My house feels empty. Empty, and quiet. I have never been inclined to keep empty, quiet spaces; yet, here I am, shedding these last bits of my Missouri life by cleaning, packing, and donating.
It’s a little weird. Not bad-weird. Just weird. I’m finding things I thought I lost ages ago, and throwing away things I thought I would always keep.
(I have slight hoarder tendencies. I am also not a very tidy person. Untidy packrats like myself totally suck at moving.)
As I tape up boxes and silently curse myself for owning so much stuff, I find that I am less preoccupied with what I once thought were necessities for moving: finding the perfect job; being totally financially independent; and finding a city I could live in forever.
When people find out that I am moving to Atlanta, the conversation tends to go like this:
Person: Oooh, do you have a job?
Me: Um. Not yet.
Person: So why Atlanta?
Me: Well, my boyfriend lives there, so I’m moving in with him.
Person (suddenly wide-eyed and understanding): OOOOOOOOOOOOH. Well, at least you will have someone taking care of you!
Which, of course, was my plan all along: make some dude fall in love with me, tell him I will move in with him, and act like I am looking for a job while he pays for all of my stuff, because I got rid of all of my other stuff before I moved.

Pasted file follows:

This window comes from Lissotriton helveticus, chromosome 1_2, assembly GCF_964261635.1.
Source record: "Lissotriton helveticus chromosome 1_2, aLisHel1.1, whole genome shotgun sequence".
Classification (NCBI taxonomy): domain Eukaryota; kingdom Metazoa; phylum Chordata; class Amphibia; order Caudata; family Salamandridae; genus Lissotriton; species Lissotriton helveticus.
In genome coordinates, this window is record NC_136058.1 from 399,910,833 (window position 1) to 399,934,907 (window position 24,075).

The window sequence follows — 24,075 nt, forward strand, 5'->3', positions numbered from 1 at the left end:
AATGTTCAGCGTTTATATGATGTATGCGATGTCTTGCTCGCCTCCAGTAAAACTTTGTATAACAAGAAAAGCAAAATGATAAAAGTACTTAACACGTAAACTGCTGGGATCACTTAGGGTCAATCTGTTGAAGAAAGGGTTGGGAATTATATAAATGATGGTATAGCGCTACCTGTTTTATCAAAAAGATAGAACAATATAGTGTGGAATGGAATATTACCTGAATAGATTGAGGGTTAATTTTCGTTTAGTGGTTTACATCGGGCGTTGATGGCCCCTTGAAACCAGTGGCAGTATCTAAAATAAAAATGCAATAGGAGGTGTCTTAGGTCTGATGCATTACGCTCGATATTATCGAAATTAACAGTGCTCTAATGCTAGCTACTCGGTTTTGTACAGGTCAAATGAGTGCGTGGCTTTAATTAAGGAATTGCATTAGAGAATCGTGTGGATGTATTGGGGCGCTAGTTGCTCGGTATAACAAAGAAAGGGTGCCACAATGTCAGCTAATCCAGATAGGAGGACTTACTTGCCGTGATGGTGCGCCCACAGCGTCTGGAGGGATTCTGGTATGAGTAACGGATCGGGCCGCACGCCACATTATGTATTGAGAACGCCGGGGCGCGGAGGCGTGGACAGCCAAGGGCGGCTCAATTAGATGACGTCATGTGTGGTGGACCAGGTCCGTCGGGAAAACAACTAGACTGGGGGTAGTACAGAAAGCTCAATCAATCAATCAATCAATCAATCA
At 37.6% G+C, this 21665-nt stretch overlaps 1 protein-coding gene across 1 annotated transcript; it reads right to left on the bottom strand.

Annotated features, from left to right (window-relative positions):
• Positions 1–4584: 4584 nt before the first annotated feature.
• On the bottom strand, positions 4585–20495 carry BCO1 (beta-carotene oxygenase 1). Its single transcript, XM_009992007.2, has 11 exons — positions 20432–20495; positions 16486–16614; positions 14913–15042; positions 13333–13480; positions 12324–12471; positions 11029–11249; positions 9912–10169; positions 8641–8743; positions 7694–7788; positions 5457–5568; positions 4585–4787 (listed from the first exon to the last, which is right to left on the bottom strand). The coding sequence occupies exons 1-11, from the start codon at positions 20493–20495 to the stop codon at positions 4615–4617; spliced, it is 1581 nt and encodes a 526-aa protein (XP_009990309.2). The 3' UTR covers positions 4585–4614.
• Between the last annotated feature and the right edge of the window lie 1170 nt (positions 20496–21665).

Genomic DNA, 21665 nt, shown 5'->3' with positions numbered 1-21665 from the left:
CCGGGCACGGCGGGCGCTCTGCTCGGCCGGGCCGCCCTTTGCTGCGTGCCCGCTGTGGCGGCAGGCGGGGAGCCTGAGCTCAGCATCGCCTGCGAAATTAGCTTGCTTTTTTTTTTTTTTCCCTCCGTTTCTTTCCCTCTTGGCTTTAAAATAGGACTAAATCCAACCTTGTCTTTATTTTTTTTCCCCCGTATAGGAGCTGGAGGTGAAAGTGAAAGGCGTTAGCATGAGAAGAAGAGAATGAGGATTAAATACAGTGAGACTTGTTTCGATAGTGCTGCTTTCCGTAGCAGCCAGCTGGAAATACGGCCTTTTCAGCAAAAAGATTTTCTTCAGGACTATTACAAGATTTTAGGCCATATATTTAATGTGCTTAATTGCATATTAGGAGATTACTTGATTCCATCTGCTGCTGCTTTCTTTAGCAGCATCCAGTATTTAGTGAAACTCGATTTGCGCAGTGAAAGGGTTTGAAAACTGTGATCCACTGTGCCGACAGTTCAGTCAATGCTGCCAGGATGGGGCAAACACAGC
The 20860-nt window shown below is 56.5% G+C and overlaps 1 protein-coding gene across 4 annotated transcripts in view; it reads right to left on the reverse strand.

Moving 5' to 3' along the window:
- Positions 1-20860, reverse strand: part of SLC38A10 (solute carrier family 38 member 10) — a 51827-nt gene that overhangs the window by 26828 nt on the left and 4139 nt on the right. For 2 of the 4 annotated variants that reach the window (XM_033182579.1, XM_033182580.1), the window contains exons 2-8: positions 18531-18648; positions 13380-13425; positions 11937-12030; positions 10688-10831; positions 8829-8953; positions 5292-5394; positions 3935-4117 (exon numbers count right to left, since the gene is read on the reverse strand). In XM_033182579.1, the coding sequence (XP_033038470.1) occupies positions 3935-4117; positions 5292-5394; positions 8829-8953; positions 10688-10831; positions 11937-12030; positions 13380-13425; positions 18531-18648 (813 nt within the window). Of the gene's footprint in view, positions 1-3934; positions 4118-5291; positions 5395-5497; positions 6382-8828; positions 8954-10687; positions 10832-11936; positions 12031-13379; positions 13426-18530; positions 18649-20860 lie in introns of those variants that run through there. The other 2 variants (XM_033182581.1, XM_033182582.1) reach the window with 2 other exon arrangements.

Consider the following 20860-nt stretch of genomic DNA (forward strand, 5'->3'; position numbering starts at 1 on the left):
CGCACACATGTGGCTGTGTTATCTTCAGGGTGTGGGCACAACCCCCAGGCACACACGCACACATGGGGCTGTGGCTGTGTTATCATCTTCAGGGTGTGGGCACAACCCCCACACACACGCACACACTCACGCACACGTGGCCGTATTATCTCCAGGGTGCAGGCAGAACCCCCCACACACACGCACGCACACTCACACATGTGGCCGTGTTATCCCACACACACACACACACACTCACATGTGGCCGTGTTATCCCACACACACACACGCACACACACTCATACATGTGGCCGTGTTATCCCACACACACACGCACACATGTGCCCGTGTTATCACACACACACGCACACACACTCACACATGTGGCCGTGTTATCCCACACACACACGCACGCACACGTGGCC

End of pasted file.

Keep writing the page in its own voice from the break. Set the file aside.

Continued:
(I’m joking. In case that wasn’t obvious. Yes, a boy really wants to live with me and deal with my stupid sense of humor.)
While I do want to find a job I enjoy, it no longer feels like a requirement. Feeling independent doesn’t, either. And neither does feeling 100% in love with Atlanta, because I am in love with the person in Atlanta.
All of the things that I thought I needed are just that: things.
And things can be packed up in boxes, and they can be lost, and they can be found four years later and donated to Goodwill.
Things change, whether I want them to or not.
There are times when I feel like I am not enough: not smart enough, not successful enough, not pretty enough.
There are also times when I feel like I am too much: too weird, too anxious, too emotional, too annoying to deal with on any given day.
As you can imagine, this place of pressure and self-doubt is where so much of my anxiety has made its home. And this is how I make things more important than they really are. I will not miss that dress I haven’t worn in five years, and I will not miss a hypothetical life dominated by career and money.
Instead, I get to keep the things that matter, like spending time with my best friends and family during Christmas, and going on adventures in Atlanta with my boyfriend. I get to keep books and my childhood toys and feel the weight of must-haves and must-dos fall off my shoulders.
I don’t think I’ll need much else.